In this case, the EMG activity of the masseter and anterior temporalis muscles and occlusal force at pretreatment were very low because the occlusal contact area was narrow. With regard to the increases in muscle activity and occlusal force, previous reports suggested close relationships between the masticatory muscle activity, occlusal force, and occlusal contact area.38,39 Therefore, the increase in occlusal contact area after treatment may have contributed to the increase in muscle activity and occlusal force.
There have been many reports that the stomatognathic function changed after mandibular advancement surgery by bilateral sagittal split osteotomy. 2326,40,41 Some cases with skeletal Class II showed an increase in maximum occlusal force or the masseter and anterior temporalis muscle activity after orthognathic surgery.23,25,40 However, few cases with skeletal Class II had improved stomatognathic function after orthognathic surgery. Other cases showed unchanged or worsened function, eg, the masseter and anterior temporalis muscle activity or maximum occlusal force did not change25,26 or the occlusal force decreased23,41 after orthognathic surgery. However, to date, there have been few reports in which the changes of stomatognathic function were examined after mandibular distraction osteogenesis in patients with skeletal Class II.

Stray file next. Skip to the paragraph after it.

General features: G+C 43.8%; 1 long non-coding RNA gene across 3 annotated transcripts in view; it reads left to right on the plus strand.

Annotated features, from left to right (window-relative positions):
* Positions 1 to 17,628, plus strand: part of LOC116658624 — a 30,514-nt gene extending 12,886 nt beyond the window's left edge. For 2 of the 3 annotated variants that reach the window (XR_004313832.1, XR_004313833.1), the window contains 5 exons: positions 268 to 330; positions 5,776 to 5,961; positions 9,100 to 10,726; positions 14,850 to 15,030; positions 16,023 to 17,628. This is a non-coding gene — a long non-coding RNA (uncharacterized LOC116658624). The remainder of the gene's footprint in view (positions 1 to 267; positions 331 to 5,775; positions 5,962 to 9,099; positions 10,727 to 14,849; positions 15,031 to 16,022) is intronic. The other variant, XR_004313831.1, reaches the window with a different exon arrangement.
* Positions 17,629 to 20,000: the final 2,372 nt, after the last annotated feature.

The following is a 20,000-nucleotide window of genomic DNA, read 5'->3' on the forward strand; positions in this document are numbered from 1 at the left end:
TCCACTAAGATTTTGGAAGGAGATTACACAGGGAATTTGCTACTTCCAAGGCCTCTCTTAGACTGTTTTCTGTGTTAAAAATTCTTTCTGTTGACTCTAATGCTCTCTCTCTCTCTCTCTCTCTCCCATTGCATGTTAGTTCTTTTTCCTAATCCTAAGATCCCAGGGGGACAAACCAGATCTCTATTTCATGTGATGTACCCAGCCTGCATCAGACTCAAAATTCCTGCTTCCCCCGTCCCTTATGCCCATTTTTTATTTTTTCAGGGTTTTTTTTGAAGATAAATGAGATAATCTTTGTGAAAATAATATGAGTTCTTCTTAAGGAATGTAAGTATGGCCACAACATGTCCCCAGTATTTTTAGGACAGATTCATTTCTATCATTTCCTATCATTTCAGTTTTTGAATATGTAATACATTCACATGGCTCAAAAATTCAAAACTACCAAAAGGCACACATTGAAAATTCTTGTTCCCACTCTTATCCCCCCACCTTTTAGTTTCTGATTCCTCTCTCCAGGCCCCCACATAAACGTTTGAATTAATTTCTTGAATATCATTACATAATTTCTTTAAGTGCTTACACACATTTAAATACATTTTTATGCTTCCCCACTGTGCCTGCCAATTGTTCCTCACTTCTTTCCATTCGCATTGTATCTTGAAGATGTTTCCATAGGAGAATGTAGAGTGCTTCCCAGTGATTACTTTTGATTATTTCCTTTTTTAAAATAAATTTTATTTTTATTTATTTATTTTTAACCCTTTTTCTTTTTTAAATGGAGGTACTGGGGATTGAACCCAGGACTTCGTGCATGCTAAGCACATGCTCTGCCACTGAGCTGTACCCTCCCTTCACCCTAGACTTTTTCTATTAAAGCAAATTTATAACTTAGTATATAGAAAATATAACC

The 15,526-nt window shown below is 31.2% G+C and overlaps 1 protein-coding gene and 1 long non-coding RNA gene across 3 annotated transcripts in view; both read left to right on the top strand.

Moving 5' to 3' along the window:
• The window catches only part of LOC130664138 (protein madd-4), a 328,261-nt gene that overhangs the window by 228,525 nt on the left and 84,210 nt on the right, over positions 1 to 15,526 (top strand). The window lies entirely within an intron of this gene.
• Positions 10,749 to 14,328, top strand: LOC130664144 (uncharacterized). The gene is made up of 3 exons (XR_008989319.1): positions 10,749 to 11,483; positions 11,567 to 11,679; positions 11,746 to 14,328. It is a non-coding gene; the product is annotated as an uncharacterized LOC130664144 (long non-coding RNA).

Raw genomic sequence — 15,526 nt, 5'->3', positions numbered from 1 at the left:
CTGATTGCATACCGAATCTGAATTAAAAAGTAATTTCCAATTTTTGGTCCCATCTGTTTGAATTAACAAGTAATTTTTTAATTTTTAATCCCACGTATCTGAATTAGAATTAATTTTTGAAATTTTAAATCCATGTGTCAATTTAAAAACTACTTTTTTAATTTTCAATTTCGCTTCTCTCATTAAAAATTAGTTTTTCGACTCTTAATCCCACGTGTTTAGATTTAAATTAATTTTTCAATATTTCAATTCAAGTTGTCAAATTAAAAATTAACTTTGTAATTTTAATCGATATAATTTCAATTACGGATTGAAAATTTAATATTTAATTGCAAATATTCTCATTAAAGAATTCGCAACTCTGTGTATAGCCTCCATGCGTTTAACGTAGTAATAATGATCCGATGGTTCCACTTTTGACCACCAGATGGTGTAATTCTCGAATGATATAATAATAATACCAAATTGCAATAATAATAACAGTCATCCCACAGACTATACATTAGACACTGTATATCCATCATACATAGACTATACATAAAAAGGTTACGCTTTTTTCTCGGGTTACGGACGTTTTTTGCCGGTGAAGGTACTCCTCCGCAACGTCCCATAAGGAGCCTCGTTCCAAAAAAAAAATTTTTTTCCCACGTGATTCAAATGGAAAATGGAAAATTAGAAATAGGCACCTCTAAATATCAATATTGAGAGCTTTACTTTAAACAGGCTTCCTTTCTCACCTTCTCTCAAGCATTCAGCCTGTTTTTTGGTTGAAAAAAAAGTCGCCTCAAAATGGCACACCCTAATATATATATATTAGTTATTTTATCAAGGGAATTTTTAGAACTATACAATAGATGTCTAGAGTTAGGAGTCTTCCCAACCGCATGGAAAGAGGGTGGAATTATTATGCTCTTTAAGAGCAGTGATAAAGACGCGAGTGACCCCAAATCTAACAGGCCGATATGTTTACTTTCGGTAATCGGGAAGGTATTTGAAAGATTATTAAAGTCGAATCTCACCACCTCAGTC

Figure 5. Superimposition of cephalometric tracings before (solid line) and after (dotted line) treatment. (A) A best-fit on the anterior wall of sella turcica, the greater wings of the sphenoid, the cribriform plate, the orbital roofs, and the surface of frontal bone. (B) A bestfit on the mandibular plane at Me.
The present case showed improvement of stomatognathic function and no signs or symptoms of TMD after orthodontic treatment combined with mandibular distraction osteogenesis. Therefore, it was suggested that surgical orthodontic treatment with mandibular distraction osteogenesis was effective in resolving the skeletal disharmonies, and improving the facial profile, occlusion, and stomatognathic function.
Surgical orthodontic treatment combined with mandibular distraction osteogenesis may be an effective method for improving occlusion, facial profile, and stomatognathic function.